July 4, 2019
By Lisa Petrison, Ph.D.
In recent months, quite a few people (including a number of physicians) have requested that I respond to their inquiries regarding so-called “brain retraining” programs.
Following are some comments that I recently wrote about the topic in another article on the Paradigm Change Blog.
Because my time is limited and because I am much more interested in focusing my attention on other areas of study on mold-related illness, this is the only statement that I intend to make on this topic.
Thanks to all for your understanding on this matter.
Brain retraining is not an effective substitute for the difficulties of pursuing mold avoidance.
During the past year or so, certain individuals selling so-called “brain retraining” programs have started suggesting to doctors and to others that it is a bad idea for patients to use their own reactions to determine when they are being exposed to problematic mold toxins and then to use that information to make mold avoidance decisions.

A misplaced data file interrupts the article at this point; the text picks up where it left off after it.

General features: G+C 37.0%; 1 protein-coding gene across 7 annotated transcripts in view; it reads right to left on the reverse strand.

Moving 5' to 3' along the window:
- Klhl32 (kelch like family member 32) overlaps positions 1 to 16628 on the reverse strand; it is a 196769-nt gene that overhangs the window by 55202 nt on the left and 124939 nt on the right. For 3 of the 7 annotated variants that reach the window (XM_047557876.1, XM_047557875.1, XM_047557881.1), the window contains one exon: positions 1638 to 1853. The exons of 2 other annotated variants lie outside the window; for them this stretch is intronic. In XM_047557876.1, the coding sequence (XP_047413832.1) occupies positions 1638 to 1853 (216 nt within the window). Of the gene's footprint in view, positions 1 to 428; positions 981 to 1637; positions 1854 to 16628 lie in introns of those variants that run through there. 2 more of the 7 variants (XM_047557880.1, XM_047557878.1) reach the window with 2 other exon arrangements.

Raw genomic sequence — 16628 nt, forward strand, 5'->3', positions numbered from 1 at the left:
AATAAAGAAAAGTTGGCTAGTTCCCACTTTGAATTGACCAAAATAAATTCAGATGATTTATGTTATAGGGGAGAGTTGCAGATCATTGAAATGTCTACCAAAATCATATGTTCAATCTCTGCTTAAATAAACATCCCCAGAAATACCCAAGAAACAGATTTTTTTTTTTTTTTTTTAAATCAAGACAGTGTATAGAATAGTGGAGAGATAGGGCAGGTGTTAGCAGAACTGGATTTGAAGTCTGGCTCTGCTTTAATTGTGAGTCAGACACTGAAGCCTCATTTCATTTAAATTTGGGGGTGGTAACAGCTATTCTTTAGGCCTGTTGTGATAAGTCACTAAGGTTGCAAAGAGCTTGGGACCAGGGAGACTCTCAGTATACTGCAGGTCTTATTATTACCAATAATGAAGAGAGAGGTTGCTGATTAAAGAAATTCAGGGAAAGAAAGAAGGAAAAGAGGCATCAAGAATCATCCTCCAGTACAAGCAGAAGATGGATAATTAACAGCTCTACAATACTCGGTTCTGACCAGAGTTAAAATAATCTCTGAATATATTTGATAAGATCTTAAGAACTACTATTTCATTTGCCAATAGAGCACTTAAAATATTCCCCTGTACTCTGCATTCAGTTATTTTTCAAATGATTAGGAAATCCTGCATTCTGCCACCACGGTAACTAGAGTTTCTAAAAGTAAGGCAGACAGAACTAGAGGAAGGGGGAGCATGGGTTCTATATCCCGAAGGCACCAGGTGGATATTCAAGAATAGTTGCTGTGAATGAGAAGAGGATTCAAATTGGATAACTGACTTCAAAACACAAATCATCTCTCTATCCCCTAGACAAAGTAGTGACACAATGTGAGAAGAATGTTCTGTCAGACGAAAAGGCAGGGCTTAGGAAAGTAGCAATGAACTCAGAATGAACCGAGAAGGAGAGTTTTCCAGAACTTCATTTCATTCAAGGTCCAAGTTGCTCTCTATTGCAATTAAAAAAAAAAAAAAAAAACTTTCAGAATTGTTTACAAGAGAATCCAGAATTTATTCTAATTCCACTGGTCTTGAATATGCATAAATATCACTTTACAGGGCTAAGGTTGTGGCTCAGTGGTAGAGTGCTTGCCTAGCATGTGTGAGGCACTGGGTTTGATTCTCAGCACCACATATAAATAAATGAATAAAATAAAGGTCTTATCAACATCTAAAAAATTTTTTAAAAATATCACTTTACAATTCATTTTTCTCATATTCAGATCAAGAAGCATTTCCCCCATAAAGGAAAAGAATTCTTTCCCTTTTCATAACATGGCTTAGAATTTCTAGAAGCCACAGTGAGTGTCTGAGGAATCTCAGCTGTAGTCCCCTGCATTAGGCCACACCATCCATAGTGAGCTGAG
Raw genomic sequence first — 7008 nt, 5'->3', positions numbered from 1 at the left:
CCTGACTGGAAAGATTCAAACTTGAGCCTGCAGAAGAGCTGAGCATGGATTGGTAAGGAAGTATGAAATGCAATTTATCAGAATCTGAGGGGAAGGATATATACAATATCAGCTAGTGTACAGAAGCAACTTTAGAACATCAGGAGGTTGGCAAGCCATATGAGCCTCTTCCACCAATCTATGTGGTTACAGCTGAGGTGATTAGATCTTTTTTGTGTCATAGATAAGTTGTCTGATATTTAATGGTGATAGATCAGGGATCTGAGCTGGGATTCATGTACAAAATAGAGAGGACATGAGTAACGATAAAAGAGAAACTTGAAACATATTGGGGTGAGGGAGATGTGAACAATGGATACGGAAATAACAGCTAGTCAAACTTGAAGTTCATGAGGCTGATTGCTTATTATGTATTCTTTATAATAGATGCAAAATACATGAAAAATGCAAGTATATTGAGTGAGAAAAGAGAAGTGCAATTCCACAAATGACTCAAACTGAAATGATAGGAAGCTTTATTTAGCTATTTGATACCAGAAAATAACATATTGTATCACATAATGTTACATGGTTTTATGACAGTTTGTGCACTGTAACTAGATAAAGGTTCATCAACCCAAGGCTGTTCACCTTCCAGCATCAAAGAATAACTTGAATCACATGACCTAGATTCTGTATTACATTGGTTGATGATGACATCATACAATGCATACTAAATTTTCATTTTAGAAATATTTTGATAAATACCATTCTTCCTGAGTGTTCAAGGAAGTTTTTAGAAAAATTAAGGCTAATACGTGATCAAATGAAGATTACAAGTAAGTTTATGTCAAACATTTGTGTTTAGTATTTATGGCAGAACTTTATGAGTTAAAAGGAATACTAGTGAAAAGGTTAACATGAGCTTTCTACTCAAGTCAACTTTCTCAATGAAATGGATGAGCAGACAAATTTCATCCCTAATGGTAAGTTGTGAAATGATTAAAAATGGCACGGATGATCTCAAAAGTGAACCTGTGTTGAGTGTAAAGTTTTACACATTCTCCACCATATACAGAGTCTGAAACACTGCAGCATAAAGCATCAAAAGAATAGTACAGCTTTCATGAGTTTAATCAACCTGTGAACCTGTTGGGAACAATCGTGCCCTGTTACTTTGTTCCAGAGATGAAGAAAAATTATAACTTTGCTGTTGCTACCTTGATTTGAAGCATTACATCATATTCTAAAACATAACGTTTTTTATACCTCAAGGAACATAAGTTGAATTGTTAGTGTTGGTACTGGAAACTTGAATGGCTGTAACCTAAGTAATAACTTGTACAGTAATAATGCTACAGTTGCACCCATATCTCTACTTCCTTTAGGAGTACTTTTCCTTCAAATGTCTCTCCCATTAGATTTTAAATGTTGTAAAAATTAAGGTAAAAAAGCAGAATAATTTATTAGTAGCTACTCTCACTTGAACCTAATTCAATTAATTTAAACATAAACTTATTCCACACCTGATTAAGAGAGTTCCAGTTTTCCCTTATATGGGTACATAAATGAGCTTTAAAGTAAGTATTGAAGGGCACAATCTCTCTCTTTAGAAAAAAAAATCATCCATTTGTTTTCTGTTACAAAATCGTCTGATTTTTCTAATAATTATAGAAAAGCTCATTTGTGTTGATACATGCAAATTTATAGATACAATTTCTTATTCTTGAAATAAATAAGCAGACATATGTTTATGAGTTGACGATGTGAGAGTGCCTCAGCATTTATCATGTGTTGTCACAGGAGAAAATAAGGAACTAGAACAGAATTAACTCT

According to these individuals, the reactions that people have to small mold exposures are solely a result of the limbic system misidentifying harmless stimuli as major threats, rather than its correctly identifying dangerous substances and sounding a useful warning about them.
What people should do instead of pursuing mold avoidance, these individuals claim, is to hire a mold inspector or make other reasonable efforts to ensure that they are not living in a bad building that would be harmful to anyone and then actively insist to the limbic system that it should just plain shut up with regard to making any additional complaints about mold issues.
The theory being proposed is that the limbic system is reacting so strongly because it has been damaged and/or traumatized by previous toxic exposures, and therefore needs to be dealt with firmly to get it to stop “overreacting.”